One of the hardest parts of building a financial model is getting the balance sheet to balance, meaning the basic equation of Assets = Liabilities + Shareholder’s Equity is true.
The balance sheet itself is not the problem, it is usually the cash flow statement that introduces the error.
Here are some tips to make sure your cash flow statement is correct to ensure you calculate the correct ending cash balance.
For a working model, start with the basic financial model.
Make sure you rebuild the historical cash flow statement with formulas, that’s the only way to ensure you’ve accounted for all numbers and everything will flow going forward.
All line items on the balance sheet must be used in the cash flow statement. Continue reading “How to Balance Your Balance Sheet”
Forecasting the income statement is the first step to building
Rebuild the historicals
To forecast the income statement, you have to understand the historicals. So start by rebuilding the financial statements. This means taking the given values and adding formulas where necessary.
If you want to give it a shot (highly recommended), you can download the values only version and rebuild the financial statements by adding in formulas for all three financial statements. Continue reading “How To Forecast The Income Statement”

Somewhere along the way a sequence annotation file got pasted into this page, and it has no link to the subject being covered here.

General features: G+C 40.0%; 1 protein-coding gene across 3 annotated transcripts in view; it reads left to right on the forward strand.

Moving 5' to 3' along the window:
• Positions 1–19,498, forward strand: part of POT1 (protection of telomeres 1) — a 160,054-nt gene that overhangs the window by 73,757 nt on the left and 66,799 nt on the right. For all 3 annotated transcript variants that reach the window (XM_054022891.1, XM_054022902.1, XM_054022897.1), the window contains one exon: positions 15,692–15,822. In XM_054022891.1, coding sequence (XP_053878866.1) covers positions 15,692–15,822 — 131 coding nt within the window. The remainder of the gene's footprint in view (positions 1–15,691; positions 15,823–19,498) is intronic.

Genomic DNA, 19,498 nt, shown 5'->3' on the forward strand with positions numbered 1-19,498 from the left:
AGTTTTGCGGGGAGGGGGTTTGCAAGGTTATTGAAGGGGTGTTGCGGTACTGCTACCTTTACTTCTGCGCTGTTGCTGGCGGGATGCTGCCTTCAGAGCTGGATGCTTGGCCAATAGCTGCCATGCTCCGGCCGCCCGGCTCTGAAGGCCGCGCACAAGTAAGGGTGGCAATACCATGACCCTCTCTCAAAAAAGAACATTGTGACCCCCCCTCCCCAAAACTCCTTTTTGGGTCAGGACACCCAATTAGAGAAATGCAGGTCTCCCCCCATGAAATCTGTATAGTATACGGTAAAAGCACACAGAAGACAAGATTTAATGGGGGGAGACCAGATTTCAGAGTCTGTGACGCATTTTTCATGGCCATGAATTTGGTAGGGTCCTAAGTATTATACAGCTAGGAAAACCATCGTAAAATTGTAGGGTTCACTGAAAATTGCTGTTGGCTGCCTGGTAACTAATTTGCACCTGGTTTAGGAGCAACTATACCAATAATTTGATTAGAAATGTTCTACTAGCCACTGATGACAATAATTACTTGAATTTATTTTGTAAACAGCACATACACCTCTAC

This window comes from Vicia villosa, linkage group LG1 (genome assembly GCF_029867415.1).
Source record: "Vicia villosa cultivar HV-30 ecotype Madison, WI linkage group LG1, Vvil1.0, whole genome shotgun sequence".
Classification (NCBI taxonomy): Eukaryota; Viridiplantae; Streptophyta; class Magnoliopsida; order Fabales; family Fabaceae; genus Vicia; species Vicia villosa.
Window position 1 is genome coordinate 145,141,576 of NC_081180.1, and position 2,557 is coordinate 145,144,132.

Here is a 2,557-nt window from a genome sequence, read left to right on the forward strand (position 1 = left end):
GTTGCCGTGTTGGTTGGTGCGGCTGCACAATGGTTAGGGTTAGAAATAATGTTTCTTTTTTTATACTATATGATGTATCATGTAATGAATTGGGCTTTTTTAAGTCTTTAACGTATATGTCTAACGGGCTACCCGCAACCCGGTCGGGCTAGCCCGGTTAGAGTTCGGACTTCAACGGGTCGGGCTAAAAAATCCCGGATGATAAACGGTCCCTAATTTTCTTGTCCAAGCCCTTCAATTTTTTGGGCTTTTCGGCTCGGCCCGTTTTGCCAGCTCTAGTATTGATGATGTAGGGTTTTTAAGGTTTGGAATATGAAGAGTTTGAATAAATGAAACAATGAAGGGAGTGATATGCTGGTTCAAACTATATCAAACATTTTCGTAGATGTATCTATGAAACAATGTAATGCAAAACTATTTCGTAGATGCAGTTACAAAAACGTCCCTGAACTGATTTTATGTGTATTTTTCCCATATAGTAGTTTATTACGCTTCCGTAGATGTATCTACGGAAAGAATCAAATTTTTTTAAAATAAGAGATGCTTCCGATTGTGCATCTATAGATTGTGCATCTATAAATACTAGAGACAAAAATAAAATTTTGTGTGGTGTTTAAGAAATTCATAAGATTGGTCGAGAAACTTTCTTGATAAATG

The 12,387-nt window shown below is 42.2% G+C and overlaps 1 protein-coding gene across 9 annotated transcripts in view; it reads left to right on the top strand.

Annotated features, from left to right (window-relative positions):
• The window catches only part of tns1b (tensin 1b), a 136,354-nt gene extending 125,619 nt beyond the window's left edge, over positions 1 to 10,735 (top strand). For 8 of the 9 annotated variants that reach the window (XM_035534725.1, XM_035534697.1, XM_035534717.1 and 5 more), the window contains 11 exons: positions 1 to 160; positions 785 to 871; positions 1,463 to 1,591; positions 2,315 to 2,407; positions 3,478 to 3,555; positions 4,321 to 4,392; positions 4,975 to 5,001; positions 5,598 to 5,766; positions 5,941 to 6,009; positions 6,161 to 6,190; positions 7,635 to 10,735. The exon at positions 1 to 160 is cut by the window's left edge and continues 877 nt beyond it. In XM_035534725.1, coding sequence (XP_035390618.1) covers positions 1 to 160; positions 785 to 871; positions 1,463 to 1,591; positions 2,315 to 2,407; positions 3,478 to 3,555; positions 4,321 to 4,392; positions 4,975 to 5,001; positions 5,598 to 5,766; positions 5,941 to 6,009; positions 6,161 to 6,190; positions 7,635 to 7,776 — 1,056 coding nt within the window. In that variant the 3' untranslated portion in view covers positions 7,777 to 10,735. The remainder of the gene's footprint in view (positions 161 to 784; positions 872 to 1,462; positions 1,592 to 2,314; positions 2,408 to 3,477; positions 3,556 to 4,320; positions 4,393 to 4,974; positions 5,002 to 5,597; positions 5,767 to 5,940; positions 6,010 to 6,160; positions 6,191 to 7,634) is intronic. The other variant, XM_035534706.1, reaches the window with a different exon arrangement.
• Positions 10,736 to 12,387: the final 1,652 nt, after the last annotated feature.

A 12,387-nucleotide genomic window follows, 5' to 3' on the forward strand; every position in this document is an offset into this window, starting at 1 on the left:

Microsoft Excel is the preferred weapon choice of financial modelers. In fact, I can’t think of any financially oriented people who don’t live and breathe Excel. This is pretty obvious.
But not all Excel’s are created equally. Excel on a Mac is not a financial modeling tool. It’s a simple spreadsheet tool like Google Doc’s Spreadsheets or Mac Numbers. If you’re serious about building financial models, you have to use Excel for Windows. You can see some differences between the Mac and Windows version of Excel.
There are too many shortcomings in the Mac version for you to be efficient and productive – not enough keyboard shortcuts and while Mac Office 2011’s Excel brought back macros, I’ve heard of some issues with them.
I’ve played with different variations of Windows Excel on a Mac including Parallels, VMWare’s Fusion, and Bootcamp. While they all loaded and ran fine, I just never felt comfortable with the keyboard.
So for my setup, I keep a Window’s machine around mostly for Excel and a Mac for other stuff.